Pallotta’s big-picture vision includes revising the IRS regulations to allow outside investment in the activities of charities and association foundations—an almost total rewiring of the system, but one that would improve the flow of funds that he says are essential to effect change.
“I absolutely do see the need for some kind of ability to trade in risk in futures of nonprofit organizations,” he says. “The risk-reward dynamic is what has built American business, and yet it’s prohibited in our sector. We’re starved for that kind of capital. If somebody is willing to put up $10 million and is willing to risk losing it and wants $15 million back, then why on earth would we not want to do that?” Pallotta imagines a “for-profit foundation” that is not tax-exempt but can deduct all its gifts from taxes. Donations would remain tax-deductible.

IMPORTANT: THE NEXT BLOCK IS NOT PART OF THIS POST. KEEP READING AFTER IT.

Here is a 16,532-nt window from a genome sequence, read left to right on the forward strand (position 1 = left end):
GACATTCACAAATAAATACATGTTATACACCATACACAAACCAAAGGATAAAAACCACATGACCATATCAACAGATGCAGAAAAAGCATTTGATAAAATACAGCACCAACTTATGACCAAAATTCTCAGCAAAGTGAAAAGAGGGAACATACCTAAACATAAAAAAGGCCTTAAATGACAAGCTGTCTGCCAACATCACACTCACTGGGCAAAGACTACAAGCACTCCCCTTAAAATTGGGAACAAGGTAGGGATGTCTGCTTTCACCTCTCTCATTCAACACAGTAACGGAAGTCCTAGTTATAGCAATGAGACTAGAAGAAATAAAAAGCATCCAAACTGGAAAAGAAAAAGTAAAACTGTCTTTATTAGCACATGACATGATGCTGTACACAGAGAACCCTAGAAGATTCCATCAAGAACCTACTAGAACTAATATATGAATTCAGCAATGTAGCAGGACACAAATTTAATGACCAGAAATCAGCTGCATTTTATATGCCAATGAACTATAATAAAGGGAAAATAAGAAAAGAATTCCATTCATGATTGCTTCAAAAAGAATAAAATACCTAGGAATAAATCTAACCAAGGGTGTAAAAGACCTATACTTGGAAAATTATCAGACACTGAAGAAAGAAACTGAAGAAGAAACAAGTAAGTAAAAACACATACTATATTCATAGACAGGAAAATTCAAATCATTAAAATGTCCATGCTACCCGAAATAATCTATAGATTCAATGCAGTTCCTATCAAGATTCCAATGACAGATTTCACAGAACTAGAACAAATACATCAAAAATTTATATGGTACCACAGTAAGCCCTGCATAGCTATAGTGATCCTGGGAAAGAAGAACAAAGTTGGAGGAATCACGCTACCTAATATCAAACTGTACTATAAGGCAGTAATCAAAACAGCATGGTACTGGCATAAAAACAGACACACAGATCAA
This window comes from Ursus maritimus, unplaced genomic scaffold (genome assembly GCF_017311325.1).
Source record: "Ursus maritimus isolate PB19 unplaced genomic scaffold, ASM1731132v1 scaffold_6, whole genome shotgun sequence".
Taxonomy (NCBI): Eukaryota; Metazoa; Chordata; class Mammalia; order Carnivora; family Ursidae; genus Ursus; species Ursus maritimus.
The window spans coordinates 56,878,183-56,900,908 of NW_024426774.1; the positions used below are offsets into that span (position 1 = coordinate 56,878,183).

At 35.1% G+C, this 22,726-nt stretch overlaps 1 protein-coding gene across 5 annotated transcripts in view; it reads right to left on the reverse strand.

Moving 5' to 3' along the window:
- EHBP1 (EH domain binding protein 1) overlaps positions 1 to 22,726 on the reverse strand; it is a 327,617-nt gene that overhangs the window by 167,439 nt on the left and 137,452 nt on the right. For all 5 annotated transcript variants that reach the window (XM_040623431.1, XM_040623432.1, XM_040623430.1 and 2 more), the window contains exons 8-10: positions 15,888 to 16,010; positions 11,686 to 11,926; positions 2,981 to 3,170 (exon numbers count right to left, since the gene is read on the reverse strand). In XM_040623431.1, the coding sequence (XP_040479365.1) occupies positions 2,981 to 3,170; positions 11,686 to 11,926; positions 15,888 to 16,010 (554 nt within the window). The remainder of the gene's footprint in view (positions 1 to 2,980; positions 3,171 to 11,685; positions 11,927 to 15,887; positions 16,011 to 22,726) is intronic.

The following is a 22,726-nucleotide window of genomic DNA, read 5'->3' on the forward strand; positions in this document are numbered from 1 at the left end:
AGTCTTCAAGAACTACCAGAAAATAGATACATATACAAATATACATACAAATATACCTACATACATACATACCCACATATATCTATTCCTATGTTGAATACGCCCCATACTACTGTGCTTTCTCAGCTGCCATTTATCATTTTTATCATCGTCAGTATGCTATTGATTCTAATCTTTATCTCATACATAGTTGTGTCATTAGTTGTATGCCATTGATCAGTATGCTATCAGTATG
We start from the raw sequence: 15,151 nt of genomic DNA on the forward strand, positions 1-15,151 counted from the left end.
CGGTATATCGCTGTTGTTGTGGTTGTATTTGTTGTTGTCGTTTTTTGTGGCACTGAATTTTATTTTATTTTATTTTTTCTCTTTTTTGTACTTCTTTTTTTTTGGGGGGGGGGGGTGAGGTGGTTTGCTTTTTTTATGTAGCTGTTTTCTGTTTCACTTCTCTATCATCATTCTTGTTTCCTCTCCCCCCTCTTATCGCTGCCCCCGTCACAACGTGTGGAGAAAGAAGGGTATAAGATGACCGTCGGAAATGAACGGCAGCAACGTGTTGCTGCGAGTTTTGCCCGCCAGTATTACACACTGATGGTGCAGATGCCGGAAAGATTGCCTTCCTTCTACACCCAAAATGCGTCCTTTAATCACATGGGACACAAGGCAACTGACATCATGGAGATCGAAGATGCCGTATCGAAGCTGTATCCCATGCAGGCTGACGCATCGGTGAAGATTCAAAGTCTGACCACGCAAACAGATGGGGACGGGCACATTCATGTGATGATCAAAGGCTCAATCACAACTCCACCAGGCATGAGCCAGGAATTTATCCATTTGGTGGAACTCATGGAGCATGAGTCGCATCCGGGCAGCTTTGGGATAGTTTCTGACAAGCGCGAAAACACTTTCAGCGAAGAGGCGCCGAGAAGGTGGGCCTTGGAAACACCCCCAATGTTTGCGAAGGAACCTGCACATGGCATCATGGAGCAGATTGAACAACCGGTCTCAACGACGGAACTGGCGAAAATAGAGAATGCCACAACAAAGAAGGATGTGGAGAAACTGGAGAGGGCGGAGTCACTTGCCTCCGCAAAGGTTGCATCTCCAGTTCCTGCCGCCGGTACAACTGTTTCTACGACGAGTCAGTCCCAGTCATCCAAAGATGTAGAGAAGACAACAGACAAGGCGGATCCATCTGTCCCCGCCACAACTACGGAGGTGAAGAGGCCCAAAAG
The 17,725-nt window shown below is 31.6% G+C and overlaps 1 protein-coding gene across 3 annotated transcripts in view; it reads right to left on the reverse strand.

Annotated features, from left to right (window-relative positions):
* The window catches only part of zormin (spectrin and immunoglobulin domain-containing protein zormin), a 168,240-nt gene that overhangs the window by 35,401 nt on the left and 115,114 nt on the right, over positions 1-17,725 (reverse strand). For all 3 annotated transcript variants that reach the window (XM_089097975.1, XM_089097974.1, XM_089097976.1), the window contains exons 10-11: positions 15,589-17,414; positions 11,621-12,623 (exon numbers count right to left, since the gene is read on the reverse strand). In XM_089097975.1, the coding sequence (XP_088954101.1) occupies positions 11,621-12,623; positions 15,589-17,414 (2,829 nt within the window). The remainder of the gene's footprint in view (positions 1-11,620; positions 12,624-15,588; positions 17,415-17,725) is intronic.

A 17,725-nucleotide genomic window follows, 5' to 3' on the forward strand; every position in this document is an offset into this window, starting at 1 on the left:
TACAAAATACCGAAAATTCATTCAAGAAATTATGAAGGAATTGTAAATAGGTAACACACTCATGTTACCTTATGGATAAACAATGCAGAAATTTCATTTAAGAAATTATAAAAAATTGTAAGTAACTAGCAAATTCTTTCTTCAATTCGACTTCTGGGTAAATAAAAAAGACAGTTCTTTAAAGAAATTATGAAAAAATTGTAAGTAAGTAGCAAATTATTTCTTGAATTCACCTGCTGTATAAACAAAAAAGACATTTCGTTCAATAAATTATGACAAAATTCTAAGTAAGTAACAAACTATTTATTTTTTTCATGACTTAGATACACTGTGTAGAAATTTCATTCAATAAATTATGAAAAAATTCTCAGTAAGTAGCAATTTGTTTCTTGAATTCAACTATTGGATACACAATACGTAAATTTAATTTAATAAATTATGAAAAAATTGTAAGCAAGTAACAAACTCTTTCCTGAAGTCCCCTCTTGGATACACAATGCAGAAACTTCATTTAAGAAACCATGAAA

I’m not down on social media, but I’m down on the way we conceive of it as a free lunch.
Nonprofits could still benefit from an ambition boost, even if such a restructuring doesn’t come to pass. If an association doesn’t aspire to a bare-knuckle corporate culture, in can still aspire to corporate ambition, Pallotta says.
“If we try something big and it fails [in a nonprofit], the price to pay is steep,” he says. “People’s character is called into question, attorneys general start to want to investigate. It’s not a normal business failure. … It’s just common practice in the for-profit sector to dream big and try great things, and we just don’t do it.”
2. Stop cheaping out.
Pallotta’s Charity Defense Council, which was founded in part to respond to what he sees as public anti-nonprofit bias, intends to start test- promoting itself with an eye on the budget: It’s spending $5 million in a midsize city to send its message via TV and print advertising. He says it’s critical to recognize that an organization’s message needs some breadth and serious investment to be heard—which is why he worries that many nonprofits see social media not just as one part of a marketing plan but the whole package. “I’m not down on social media, but I’m down on the way we conceive of it as a free lunch,” he says. “It doesn’t produce tons of results when it’s free. The media is free, but you have to put resources into it to drive people to you.”